Aubrey Santiago, also a senior at Maui High School, recounts what she first thought of coronavirus. “When the topic of the coronavirus started to be publicized, especially on the news, it felt unreal. I didn’t know at the time that it would become so big and would affect so many people.” Not expecting the impact it would have on the world, Aubrey shares the feeling that the subject ignites in her. “I get sad at times just thinking about it and watching the news has become an evening norm at my house. I had a feeling that it would get serious and overwhelming around the world because of how easy it is contracted, but I just hope that everyone who was affected recover and numbers start to decrease!” With the situation escalating so quickly, Aubrey was suddenly hit with news she never would have expected. “I think that the idea of the coronavirus taking a toll on my senior year only had hit me the weekend before us students were supposed to go back to school the following week,” Santiago says. An active student around the school, Aubrey and her peers dealt with all of the last minute cancellations due to the virus. “Almost all the emails that I was getting were pushbacks from school-start dates to extracurricular event cancellations. I was devastated.” With much still not known about the virus, all of the news left Aubrey wondering what would come next. “The uncertainty to what’s left of my senior year and not having the heads up of that last day before Spring Break to be my ‘last day’ as a senior makes me nervous yet optimistic about what is to come in the future.” On an optimistic note, Aubrey looks at the best parts of her time during this school year. “My best memories of my senior year would probably revolve around all the people that I have met and come to form such strong relationships with. Over the course of four years, I have really gotten out of my shell and come to know amazing people!” Aubrey has high hopes for humanity after the situation comes to a close. “I hope that this brings into light how important self-care, health-wise, is and to appreciate all of the healthcare workers that make a difference in our lives. It will be a slow reopening of everything, but hopefully, everyone will have a sense of relief that it’s over.”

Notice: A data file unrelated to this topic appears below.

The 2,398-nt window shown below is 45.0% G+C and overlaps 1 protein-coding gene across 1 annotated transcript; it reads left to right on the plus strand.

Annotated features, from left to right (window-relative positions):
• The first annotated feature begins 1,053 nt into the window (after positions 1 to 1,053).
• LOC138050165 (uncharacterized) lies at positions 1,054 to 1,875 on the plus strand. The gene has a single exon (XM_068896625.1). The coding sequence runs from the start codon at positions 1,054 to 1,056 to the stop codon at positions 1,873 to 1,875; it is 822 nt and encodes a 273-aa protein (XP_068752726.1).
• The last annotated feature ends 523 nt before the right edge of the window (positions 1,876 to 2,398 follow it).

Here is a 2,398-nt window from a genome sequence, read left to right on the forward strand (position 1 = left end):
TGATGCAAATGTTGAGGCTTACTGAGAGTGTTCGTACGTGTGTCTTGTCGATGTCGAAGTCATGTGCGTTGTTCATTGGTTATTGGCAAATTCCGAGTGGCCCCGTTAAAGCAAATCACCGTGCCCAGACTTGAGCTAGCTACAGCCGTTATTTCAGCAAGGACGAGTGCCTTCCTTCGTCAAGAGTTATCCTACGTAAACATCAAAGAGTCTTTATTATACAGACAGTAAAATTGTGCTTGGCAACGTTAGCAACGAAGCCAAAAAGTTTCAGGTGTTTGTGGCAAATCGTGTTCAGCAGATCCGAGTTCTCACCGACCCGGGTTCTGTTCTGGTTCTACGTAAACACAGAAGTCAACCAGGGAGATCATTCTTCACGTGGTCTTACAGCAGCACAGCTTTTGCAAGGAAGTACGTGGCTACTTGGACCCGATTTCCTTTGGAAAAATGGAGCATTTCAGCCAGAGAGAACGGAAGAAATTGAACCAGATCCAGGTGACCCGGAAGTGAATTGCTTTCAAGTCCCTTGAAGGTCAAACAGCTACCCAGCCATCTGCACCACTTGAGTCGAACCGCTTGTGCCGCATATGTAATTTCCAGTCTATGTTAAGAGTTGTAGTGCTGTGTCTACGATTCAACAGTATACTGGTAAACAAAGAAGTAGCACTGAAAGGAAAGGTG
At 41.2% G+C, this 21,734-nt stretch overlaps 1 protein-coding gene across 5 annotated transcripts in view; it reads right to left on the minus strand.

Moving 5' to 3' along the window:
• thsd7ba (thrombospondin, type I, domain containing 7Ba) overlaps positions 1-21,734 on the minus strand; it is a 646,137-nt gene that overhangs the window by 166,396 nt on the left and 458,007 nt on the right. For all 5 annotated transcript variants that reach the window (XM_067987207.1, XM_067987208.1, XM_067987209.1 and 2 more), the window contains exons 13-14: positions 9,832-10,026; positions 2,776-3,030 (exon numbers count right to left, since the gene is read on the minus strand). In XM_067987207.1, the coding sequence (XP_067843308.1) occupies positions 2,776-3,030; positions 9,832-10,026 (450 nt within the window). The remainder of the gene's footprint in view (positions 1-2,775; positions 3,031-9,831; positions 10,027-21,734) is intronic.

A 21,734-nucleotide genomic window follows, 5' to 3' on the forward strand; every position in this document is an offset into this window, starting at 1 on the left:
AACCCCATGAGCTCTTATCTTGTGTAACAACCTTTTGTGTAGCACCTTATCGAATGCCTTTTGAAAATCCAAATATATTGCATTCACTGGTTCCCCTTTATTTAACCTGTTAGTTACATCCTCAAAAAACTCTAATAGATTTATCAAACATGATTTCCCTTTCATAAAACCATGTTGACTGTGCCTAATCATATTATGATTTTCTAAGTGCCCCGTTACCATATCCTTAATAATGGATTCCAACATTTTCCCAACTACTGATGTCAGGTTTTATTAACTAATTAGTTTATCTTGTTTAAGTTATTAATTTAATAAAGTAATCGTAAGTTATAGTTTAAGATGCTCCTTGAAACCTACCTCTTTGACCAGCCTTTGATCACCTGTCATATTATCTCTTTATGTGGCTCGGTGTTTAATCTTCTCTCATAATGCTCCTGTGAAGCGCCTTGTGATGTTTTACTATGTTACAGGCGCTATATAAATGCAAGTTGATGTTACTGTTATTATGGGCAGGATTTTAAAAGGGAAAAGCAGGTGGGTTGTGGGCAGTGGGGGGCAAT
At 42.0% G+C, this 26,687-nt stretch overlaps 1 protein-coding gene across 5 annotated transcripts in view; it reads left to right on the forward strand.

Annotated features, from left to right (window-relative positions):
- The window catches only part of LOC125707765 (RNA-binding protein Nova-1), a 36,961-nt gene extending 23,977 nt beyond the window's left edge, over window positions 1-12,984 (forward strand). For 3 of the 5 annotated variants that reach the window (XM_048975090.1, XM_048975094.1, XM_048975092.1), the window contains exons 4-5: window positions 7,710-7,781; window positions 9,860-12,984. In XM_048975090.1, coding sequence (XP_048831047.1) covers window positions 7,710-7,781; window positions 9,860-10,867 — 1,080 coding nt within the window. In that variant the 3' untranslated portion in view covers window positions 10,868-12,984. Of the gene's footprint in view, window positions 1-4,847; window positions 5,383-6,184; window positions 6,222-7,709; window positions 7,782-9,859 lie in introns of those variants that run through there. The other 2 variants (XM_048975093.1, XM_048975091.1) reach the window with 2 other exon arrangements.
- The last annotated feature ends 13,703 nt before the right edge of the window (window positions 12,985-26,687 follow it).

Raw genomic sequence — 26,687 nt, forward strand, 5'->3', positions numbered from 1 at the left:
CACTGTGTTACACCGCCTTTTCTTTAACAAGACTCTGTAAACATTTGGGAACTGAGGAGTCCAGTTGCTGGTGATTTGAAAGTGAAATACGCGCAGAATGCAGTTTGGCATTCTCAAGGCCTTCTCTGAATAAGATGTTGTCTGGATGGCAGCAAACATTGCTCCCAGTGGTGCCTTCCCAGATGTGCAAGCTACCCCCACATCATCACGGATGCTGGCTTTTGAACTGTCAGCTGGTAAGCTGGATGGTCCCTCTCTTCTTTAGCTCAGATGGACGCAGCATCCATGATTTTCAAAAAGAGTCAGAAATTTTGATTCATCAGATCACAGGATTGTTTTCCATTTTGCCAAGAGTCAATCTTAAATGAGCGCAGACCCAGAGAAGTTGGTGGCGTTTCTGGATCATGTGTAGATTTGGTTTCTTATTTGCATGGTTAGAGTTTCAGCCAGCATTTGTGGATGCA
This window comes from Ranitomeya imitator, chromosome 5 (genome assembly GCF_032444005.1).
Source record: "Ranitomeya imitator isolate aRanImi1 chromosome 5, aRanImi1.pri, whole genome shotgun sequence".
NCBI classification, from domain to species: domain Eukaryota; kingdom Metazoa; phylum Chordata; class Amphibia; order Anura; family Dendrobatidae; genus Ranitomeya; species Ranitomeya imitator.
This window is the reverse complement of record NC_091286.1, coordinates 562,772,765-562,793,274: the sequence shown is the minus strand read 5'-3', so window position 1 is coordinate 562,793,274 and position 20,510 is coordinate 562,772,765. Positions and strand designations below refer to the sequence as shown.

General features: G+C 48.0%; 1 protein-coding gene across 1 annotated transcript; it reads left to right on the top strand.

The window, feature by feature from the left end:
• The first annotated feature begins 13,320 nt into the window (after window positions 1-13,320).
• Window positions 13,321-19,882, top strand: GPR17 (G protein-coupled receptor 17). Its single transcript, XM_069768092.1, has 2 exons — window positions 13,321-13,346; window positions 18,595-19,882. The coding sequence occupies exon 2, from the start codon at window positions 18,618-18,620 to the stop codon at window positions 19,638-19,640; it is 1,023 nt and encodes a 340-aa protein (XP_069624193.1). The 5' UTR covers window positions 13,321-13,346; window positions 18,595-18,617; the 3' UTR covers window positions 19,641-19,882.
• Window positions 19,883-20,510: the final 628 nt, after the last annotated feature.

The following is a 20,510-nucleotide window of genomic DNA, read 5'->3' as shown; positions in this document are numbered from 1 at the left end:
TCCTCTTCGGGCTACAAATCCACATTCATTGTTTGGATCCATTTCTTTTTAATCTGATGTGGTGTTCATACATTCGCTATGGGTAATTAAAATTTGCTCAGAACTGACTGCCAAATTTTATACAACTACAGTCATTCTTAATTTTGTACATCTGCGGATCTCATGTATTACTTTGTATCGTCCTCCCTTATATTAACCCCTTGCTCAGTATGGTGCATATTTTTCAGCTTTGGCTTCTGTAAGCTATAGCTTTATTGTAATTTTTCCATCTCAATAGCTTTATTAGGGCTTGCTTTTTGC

It is no doubt the Class of 2020’s senior year is not turning out as expected but the positivity heading into this situation will be worth the effort. The coronavirus has altered daily life with its worldwide effects. In order to nurse the Earth’s population back to health, it is everybody’s duty to stay inside to flatten the curve. Missing out on significant events they’ve been waiting all their lives for, this year’s seniors know that it will be tough to deal with but in the end, it’s all about being able to get through it for the sake of their community and the world.
Google® Is Not Everything is a monthly column authored by high school students. The title of the column emphasizes that education is more than just googling a topic. Google® is a registered trademark. This month’s guest columnist is Alexis Joy Viloria, a Junior at Maui High School. She is the founder and President of Maui High’s SaberScribes, their journalism club. Alexis is also a committed member of HOSA-Future Health Professional as the Secondary Representative of the Hawai‘i HOSA Executive Council and a state gold medalist. Alexis hopes to one day become a Pediatric Physician. She is the daughter of Alex and Juvy Viloria.